Invented in 1955, this low viscosity paint was the world’s first water-based artist’s acrylic.
With excellent coverage, a satin finish and high levels of artist-quality pigment for archival brilliance. This is Soft Body Acrylic from Liquitex.
The first of its kind, Soft Body changed the game for artists everywhere. It’s incredibly versatile. Use it to paint, pour, glaze or print on almost any surface. For fine detail or largescale wall art and everything in between.
And it’s now in an ergonomic bottle, designed with artists to be easier to use and more functional. Not a drop of paint will go to waste.
The full range of 100 colours is available in 59ml bottles, with Titanium White available in larger bottles.
Read more about Liquitex Soft Body Acrylic Colour on our blog.
So what’s the difference between Heavy and Soft Body?
If you thought Soft Body was just a watered down Heavy Body, you’d be wrong. This flowing, low viscosity formula was actually created first. The two paints have compatible binders and pack the same high pigment load. But if you thin Heavy Body with water or medium, you reduce concentration and get noticeably weaker colors. Paint feel, performance and stability is also impacted, so choose the right consistency of paint for the job.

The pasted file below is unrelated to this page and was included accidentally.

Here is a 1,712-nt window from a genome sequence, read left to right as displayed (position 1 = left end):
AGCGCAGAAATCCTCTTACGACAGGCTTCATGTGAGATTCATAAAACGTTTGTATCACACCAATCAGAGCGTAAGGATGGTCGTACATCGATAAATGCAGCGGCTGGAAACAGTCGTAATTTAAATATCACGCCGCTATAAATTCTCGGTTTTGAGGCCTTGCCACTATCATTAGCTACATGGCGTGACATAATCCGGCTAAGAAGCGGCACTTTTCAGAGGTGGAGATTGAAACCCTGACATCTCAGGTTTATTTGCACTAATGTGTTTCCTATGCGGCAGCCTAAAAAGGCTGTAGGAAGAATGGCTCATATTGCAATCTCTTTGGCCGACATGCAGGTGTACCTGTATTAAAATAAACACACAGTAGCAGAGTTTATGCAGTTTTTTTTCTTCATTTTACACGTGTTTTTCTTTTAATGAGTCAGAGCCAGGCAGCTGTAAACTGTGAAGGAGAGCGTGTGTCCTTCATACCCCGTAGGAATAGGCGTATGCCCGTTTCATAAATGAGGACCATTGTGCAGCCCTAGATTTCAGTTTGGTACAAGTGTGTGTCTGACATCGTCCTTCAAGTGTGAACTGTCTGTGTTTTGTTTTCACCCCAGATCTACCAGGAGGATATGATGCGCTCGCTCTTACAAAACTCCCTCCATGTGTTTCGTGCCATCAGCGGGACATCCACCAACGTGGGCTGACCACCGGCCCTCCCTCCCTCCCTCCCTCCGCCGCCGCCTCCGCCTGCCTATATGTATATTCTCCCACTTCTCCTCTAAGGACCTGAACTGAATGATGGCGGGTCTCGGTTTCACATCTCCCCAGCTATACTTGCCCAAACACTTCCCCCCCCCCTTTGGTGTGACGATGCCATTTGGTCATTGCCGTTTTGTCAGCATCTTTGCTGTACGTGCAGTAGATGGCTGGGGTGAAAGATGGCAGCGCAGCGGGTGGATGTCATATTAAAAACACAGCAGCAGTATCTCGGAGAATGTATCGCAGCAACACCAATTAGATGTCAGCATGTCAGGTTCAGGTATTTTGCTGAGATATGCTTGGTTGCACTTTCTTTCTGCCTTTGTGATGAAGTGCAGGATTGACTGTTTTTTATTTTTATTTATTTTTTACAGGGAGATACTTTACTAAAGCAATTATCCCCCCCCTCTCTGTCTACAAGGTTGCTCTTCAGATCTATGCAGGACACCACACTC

I was pleased they’d changed packaging because the tubes get all leaky round the top and I liked the liquitex muted colour range packaging. But this new packaging doesn’t solve the leaky top problem. Only if you always keep them upright do their tops remain clean but I carry my paints between studios which means they are often carried upside down or horizontally so the nozzle leaks (but not beyond the edges of the top) so when you open it, it’s covered in paint. I suppose there’s not much as much wastage though as before. The nozzle does mean you can control how much you squeeze out, which is an improvement. So ok but not perfect. (Paint still brilliant) Cat (Reading, United Kingdom) on 19 Feb 2019
I love the paint, it’s easy to use, colours are vibrant, and dries nicely. But the bottles are a pain.... finding it really difficult to control how much paint comes out, much prefer the older squeezy tubes for both heavy body and soft body paint. Alison Adcock (Felixstowe, United Kingdom) on 27 Jun 2020